The reasons for caution go to the heart of scientific advice on complex issues. On the face of it, the rise in global temperature of around 0.5C since the mid-19th century is incontrovertible. There are, however, worrying discrepancies between different measurements of temperatures around the world. Furthermore, knowledge of how the climate can shift of its own accord is still sketchy. Finally, our understanding of how human activities are altering the climate, how this will vary from place to place, and how it differs from natural variability, is incomplete.
The IPCC conclusion is the product of a combined assault on these uncertainties. It relies on matching the predictions of computer models of the global climate with observed changes. This approach requires knowledge of the three-dimensional variations in temperature - not only how the temperature varies around the world, but also how the temperature change from ground level up through the various layers of the atmosphere. Other data required include the changes in precipitation (rain and snowfall), and the incidence of extreme weather events. If the approach, often termed "fingerprinting", is to succeed, the computer modellers also need to understand how the impact of human activities will differ from natural variations in the climate.
The scientific debate on the scale of global warming hinges on the limited geographical coverage of the early records, the non-standard nature of early measurements and discrepancies between recent observations using different technologies. There is no way round the spotty nature of the early records. Most observations are limited to parts of the land masses in the northern hemisphere until the mid 19th century.
Sea surface temperatures (SSTs) have been available since around 1850, but there are huge gaps in the early observations. Worse still, there is a sudden jump around 1941 between the records of SSTs and air temperatures. Recent research has attributed this to an undocumented change in the measurement technique.
The temperature of the sea surface was measured in the simplest of fashions: a sailor would drop an empty bucket on a rope over the side of the ship, and measure the temperature of the water recovered. But during the Second World War it became too dangerous to collect samples from over the side at night and so they switched to relying on engine air-inlet temperatures. Extensive detective work by Chris Folland and David Parker at the UK Met Office Hadley Centre, Bracknell, shows that the raw temperature data have to be "adjusted" by factors ranging from 0.11C in 1856 to 0.42C in 1940 in order to make allowances for such changes of technique and ensure all the data is consistent. This work highlights the challenge of using early instrumental records.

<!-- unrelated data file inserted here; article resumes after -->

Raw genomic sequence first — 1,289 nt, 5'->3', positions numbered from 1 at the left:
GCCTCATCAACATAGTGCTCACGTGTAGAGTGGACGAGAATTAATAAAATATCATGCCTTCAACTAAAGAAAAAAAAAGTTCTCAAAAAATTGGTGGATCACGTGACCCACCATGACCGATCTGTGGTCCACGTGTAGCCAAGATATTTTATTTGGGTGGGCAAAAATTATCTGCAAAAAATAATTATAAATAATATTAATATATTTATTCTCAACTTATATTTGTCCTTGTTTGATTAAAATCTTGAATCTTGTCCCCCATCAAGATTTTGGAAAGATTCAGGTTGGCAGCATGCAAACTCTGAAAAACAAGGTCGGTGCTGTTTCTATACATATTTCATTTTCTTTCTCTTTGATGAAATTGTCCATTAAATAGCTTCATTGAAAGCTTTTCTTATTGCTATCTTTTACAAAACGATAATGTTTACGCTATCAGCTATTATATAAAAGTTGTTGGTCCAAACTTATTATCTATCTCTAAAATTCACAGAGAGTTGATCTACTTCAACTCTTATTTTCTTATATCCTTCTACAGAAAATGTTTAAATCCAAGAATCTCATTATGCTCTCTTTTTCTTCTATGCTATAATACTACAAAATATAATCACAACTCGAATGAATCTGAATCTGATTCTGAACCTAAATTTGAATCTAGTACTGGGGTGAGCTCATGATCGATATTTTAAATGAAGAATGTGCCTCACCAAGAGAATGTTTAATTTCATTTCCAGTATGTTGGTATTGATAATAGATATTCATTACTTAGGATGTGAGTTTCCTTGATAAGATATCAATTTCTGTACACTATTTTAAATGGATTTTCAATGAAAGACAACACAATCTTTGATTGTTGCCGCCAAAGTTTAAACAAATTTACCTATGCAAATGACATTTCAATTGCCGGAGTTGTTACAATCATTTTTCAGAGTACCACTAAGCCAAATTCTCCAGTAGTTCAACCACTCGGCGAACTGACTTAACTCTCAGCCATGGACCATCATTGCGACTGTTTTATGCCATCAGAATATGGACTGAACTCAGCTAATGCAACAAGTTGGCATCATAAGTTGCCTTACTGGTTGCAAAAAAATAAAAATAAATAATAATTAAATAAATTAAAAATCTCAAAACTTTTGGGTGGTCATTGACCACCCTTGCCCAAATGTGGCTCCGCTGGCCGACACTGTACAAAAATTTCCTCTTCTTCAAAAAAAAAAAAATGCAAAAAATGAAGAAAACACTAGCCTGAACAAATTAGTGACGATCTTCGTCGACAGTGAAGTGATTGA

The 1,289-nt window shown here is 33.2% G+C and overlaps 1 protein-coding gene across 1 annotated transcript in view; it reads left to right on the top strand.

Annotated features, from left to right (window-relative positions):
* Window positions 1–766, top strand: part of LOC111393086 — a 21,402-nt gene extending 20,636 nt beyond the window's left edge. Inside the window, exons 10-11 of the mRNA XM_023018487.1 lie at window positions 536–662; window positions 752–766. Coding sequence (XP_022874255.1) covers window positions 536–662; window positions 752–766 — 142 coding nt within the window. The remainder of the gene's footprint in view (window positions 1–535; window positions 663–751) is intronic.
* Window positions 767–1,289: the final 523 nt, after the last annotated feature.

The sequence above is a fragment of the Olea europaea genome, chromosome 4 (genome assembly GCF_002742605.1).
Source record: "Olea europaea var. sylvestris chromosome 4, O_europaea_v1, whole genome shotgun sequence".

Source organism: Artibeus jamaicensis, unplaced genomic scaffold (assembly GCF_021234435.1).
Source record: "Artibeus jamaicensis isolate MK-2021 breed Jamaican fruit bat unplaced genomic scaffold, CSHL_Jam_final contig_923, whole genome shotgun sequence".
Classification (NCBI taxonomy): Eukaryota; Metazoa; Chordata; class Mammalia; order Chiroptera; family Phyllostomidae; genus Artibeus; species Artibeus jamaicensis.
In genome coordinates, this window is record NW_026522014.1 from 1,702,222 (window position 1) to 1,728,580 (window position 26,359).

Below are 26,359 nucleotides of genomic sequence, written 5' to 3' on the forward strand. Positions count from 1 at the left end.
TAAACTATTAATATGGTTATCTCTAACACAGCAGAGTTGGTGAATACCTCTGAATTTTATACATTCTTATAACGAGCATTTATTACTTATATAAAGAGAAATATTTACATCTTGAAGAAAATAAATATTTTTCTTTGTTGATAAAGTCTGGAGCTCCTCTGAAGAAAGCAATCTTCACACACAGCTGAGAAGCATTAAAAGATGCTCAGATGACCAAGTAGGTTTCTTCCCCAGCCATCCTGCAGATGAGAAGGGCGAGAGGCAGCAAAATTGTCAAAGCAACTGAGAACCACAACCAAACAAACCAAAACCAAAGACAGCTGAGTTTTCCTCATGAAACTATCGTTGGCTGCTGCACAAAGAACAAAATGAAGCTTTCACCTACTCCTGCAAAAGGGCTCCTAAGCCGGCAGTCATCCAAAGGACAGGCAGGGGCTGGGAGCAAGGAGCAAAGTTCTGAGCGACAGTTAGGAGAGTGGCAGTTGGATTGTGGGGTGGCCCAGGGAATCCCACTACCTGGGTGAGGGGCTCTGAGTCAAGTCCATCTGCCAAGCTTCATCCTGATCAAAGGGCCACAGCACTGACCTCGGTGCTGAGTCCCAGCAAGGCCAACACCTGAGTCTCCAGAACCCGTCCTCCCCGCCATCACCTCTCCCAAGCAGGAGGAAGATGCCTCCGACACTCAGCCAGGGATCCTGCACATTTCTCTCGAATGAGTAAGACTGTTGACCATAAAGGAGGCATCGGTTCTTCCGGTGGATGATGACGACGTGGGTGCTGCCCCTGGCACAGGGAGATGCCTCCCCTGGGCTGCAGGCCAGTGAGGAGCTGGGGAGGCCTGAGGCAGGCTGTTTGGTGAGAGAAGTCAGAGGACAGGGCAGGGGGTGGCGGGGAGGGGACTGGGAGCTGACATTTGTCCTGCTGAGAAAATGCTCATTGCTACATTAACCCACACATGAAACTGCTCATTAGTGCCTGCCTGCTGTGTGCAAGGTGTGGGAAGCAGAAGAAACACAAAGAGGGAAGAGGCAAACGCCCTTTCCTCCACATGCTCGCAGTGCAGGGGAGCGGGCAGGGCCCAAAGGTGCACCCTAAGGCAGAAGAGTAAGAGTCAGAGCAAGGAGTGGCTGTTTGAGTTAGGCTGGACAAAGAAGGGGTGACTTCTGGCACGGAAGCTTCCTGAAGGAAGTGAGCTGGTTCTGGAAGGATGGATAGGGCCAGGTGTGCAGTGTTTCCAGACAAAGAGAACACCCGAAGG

Once the corrections have been made so that recent data are comparable with the early measurements, a rise in global temperatures over the period is still observed. But the correction factor for 1940 is disturbingly large. There is also a debate about recent temperature trends. Measurements from space show a much smaller warming than surface-based observations.
The potential of the global climate to change of its own accord, however, is the real joker in the pack. The more we find out about past changes the greater its capacity to spring surprises on us. Not only have we discovered that before 10,000 years ago the climate was capable of sudden large shifts, but also that more recent relatively orderly changes such as the warm period around 1,000 years ago (the "Medieval Climatic Optimum") and the subsequent cool period (the "Little Ice Age") are less clear-cut than previously assumed.
This changing view of natural variability makes it more difficult to test whether computer models are providing a realistic representation of the longer-term behaviour of the global climate. By the late 1980s the broad consensus was that the effect of greenhouse gases, equivalent to doubling pre-industrial carbon dioxide levels, was to increase the global temperature between about 1.5 and 4.5C with the greatest warming occurring in polar regions in the winter half of the year. But these predictions did not tally well with observed changes this century.
Recent models of the climate provide improved treatment of the atmosphere and the oceans and consider other human activities, notably production of sulphate aerosols. The impact of aerosols is of particular interest and the Hadley Centre model, developed by a team under John Mitchell, indicates more modest warming than earlier predictions. Moreover, the combination of greenhouse gases and sulphate aerosols matches observed global temperature trends rather well. In addition, the predictions of the regional effects of sulphate aerosols produce temperature trends around the world more in tune with recent developments.
The fact that the inclusion of aerosols produces a better match between model predictions and observed surface temperature trends is a significant step towards attributing global warming to human activities. Moreover, the models do a reasonable job of simulating both natural variability and other spatial patterns, including temperature differences between the hemispheres, land and oceans, and the troposphere and stratosphere. This suggests, then, that recent changes are not solely natural variability but, in part, evidence of the fingerprint of human activities.
The IPCC view represents the painstaking compilation and analysis of a huge amount of work, but there has been no sea-change in our understanding. This is the only way forward with scientific advice on a subject as complex as the global climate. Policy makers and the general public will have to possess their souls in patience: to do otherwise would be foolhardy and almost inevitably would be regretted.